In the next scene, Pyeongsan approaches a thatched hut and quietly opens the door. This part of the text is very detailed in its description of the moment and is quite intense as a result. Pyeongsan can hear breathing. Someone asks, “Who’s there?” A fire is lit in the small room, but he approaches the large room. It turns out that Hamantaek, his wife, is waiting there, so it’s not actually the scene of murder the reader would perhaps expect next. She thinks he was having a dream, but he ends up punching her for some reason. Pyeongsan seems to me so far to be an all around unsavory sort of guy.

Suddenly, elsewhere in the village someone yells “Fire,” and people stream out of the Choi household. Kim Seobang goes into a thatched house yelling for Choi Chisu. He finds Choi Chisu dead there, pulls him out of the house, and tells someone to seize Ttochulneo. However, the pavilion collapsed, and Ttochulneo apparently has burned to death. It notes that Choi Chisu was the last of the male line of the Choi household.

Next post, I’ll finish up volume 2 of this story arc.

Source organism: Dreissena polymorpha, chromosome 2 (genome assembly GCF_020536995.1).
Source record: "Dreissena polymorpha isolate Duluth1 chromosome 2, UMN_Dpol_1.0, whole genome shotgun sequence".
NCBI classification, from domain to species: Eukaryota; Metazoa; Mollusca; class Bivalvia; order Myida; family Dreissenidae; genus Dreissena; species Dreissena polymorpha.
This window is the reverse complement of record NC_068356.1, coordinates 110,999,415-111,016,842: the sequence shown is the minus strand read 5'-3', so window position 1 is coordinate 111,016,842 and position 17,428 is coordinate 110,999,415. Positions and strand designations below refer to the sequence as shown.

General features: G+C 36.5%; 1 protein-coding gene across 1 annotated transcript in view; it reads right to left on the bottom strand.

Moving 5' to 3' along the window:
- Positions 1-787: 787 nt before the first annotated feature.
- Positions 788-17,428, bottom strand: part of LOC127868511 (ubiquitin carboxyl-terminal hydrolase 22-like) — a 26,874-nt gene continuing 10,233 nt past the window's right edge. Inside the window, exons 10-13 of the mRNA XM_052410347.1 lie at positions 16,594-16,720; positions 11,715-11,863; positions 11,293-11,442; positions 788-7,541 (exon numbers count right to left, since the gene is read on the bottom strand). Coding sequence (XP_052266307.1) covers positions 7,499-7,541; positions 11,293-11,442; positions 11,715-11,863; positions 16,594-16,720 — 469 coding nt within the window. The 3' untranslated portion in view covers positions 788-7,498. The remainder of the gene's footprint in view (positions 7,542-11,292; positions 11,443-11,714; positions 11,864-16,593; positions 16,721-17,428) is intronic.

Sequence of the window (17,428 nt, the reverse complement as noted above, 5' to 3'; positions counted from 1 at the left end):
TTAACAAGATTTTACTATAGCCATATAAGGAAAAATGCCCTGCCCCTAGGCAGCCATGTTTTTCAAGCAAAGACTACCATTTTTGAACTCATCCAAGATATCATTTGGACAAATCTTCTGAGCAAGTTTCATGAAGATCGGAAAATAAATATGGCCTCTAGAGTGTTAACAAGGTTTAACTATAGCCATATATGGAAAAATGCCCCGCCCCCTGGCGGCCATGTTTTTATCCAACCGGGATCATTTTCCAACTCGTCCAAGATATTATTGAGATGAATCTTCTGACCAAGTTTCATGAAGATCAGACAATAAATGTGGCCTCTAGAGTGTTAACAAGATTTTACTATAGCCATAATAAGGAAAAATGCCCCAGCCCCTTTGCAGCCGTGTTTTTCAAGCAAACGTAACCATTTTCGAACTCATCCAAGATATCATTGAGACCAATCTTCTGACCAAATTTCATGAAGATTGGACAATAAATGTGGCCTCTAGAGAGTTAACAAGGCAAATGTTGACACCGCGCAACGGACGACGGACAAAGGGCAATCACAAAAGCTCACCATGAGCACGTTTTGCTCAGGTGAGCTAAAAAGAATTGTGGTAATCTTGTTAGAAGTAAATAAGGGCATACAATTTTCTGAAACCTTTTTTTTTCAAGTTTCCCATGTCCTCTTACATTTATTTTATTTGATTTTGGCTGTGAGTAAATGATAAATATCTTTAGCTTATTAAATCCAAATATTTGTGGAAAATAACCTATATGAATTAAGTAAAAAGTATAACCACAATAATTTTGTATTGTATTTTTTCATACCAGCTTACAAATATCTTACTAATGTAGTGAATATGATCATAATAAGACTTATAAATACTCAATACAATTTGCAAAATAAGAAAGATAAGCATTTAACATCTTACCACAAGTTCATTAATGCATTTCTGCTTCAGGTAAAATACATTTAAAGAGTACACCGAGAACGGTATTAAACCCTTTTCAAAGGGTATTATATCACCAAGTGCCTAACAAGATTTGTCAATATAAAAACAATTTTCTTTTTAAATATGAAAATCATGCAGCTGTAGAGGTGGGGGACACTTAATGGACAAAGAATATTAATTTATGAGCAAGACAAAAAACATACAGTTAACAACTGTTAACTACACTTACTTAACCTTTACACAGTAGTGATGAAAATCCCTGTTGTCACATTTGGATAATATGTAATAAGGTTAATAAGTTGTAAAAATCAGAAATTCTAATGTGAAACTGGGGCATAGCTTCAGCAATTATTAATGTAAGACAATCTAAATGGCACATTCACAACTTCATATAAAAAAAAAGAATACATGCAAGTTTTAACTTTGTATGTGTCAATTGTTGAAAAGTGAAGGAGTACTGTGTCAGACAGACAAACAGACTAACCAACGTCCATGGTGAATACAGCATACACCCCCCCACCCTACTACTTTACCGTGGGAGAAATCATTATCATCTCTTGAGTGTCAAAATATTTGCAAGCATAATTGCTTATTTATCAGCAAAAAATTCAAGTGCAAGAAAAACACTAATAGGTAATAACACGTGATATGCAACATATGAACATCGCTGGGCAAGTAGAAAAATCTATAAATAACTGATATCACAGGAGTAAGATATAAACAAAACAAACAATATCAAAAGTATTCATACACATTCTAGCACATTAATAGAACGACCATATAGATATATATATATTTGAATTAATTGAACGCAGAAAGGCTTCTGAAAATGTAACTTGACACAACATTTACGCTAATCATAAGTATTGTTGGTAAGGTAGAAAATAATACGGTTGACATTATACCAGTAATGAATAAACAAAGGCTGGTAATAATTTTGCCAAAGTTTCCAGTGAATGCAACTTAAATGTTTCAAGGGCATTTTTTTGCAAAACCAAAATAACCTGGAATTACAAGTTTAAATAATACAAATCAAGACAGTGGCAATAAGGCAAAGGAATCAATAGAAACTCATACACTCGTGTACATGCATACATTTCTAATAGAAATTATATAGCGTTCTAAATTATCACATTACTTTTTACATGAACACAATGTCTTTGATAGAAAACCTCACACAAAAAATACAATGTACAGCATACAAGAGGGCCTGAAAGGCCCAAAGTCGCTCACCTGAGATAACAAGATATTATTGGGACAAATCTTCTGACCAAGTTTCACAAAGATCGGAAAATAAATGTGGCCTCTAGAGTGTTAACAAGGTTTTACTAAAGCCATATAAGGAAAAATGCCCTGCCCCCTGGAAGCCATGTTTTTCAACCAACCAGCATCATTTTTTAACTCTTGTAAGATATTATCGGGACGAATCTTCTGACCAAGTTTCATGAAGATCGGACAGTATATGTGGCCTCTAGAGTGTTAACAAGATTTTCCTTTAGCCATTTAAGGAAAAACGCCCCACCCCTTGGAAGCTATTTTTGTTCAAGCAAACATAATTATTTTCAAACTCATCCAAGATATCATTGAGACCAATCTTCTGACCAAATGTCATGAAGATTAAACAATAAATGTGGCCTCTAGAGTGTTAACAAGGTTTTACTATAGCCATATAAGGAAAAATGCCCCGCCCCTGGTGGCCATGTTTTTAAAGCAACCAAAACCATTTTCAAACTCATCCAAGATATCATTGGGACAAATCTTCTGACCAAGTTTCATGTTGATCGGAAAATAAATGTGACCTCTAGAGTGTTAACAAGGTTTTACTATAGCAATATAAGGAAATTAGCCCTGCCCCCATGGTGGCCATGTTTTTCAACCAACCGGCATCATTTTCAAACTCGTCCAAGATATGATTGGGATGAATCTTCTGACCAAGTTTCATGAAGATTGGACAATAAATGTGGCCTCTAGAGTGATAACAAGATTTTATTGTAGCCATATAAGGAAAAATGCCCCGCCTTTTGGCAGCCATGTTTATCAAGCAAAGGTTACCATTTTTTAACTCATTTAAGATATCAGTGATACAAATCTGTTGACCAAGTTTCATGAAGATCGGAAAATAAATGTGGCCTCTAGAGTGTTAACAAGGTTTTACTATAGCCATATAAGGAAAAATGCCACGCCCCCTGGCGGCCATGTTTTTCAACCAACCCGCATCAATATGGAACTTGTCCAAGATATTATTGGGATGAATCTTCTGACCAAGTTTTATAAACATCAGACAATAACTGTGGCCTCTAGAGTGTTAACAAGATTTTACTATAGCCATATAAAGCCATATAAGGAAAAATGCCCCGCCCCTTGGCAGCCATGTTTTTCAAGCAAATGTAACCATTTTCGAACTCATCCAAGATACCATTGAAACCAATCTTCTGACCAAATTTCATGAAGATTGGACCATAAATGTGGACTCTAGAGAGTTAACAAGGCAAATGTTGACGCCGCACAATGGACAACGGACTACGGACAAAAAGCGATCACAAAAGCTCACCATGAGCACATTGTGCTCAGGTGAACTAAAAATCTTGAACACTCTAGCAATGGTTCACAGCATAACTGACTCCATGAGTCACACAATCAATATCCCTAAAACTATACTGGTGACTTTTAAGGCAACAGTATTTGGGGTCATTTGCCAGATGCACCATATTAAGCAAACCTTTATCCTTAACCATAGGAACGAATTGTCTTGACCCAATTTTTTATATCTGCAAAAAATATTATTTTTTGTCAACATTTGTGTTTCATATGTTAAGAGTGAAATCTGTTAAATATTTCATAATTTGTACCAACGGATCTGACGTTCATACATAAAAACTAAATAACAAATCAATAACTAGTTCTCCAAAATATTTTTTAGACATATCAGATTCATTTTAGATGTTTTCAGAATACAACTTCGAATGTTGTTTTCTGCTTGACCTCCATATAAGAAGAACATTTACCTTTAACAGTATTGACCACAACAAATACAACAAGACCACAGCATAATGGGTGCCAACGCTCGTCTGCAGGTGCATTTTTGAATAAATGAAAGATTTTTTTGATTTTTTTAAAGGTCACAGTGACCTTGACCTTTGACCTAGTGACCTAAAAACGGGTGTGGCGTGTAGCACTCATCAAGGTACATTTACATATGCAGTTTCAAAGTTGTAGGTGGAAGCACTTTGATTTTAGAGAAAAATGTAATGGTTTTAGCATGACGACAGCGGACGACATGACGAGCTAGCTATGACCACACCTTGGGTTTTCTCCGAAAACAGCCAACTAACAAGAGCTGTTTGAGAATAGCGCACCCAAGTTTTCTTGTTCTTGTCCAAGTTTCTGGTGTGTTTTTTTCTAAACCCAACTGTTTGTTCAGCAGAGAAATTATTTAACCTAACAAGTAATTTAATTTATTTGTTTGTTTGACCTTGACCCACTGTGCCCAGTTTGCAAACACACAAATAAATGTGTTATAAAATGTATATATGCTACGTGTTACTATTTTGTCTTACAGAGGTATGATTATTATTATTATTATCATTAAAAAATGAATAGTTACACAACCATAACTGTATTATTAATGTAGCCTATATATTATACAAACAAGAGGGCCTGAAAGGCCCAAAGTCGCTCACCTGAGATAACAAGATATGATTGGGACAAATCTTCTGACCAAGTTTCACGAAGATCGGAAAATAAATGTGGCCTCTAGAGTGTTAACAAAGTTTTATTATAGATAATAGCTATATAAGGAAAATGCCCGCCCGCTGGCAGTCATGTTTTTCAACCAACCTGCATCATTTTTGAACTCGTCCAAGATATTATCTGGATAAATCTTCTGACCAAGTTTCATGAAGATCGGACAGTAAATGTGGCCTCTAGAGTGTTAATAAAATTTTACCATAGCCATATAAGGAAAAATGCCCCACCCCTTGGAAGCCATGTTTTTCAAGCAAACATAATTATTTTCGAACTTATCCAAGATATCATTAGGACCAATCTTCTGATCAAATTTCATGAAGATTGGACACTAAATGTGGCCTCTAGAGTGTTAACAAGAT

Part five of a nine part series.

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The Haunting at Ice Pine Peak Earns Another Accolade

This week I was informed that my gothic ghost story, The Haunting at Ice Pine Peak, earned the seal of approval from the kid-oriented Story Monsters Approved program in the category of Tween Novels. This seal is really special since novels are judged by two panels, one adult and one of children in the selected age range category. My novel passed both panels of judges.

2018 Story Monsters Approved HIPP Certificate.Ribbon
So in addition to winning the 2016 Moonbeam Children’s Book Award for Young Adult Fiction E-book Bronze Level, now The Haunting at Ice Pine Peak has two accolades, and I’ll be featuring it in the dealer room at Confluence coming up next weekend.

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Sweeping Reforms Hit Korea at the End of Ninteenth Century – Land, Vol. 2, Part 4

As we start the second volume of Kyeongni Park’s Land (박경리의《토지》), the first story arc, I want to go back to the appendices again and take a look at appendix two where they have the family trees and try to untangle some of that now that we have some grounding in the actual story and have some idea of who everyone is. This will clarify their relationships. I made this translation of the family trees listed in the second appendix: